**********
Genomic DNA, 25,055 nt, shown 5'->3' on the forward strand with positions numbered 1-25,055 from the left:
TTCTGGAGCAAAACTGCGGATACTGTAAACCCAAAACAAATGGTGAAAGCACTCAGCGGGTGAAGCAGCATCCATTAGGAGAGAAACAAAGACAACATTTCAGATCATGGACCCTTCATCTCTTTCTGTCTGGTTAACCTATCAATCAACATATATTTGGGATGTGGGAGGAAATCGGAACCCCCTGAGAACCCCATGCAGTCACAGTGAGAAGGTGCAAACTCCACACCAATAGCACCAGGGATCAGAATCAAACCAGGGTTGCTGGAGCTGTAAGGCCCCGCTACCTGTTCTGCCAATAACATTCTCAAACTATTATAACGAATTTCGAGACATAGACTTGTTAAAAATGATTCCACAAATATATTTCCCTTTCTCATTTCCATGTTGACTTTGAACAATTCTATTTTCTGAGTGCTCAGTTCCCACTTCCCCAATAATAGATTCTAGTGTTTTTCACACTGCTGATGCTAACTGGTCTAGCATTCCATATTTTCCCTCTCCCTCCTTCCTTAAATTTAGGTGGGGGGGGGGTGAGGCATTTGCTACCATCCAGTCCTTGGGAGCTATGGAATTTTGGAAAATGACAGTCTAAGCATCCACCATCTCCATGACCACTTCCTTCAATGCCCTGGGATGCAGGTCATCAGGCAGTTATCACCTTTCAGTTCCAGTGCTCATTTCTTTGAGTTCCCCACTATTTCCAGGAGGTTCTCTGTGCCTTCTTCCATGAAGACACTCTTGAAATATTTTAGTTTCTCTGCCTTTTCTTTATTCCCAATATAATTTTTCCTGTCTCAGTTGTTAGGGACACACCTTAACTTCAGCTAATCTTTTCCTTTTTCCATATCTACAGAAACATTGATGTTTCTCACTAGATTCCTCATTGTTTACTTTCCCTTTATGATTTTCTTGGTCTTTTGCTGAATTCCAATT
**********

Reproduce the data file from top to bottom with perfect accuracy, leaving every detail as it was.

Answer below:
Genomic DNA, 25,055 nt, shown 5'->3' on the forward strand with positions numbered 1-25,055 from the left:
TTCTGGAGCAAAACTGCGGATACTGTAAACCCAAAACAAATGGTGAAAGCACTCAGCGGGTGAAGCAGCATCCATTAGGAGAGAAACAAAGACAACATTTCAGATCATGGACCCTTCATCTCTTTCTGTCTGGTTAACCTATCAATCAACATATATTTGGGATGTGGGAGGAAATCGGAACCCCCTGAGAACCCCATGCAGTCACAGTGAGAAGGTGCAAACTCCACACCAATAGCACCAGGGATCAGAATCAAACCAGGGTTGCTGGAGCTGTAAGGCCCCGCTACCTGTTCTGCCAATAACATTCTCAAACTATTATAACGAATTTCGAGACATAGACTTGTTAAAAATGATTCCACAAATATATTTCCCTTTCTCATTTCCATGTTGACTTTGAACAATTCTATTTTCTGAGTGCTCAGTTCCCACTTCCCCAATAATAGATTCTAGTGTTTTTCACACTGCTGATGCTAACTGGTCTAGCATTCCATATTTTCCCTCTCCCTCCTTCCTTAAATTTAGGTGGGGGGGGGGTGAGGCATTTGCTACCATCCAGTCCTTGGGAGCTATGGAATTTTGGAAAATGACAGTCTAAGCATCCACCATCTCCATGACCACTTCCTTCAATGCCCTGGGATGCAGGTCATCAGGCAGTTATCACCTTTCAGTTCCAGTGCTCATTTCTTTGAGTTCCCCACTATTTCCAGGAGGTTCTCTGTGCCTTCTTCCATGAAGACACTCTTGAAATATTTTAGTTTCTCTGCCTTTTCTTTATTCCCAATATAATTTTTCCTGTCTCAGTTGTTAGGGACACACCTTAACTTCAGCTAATCTTTTCCTTTTTCCATATCTACAGAAACATTGATGTTTCTCACTAGATTCCTCATTGTTTACTTTCCCTTTATGATTTTCTTGGTCTTTTGCTGAATTCCAATT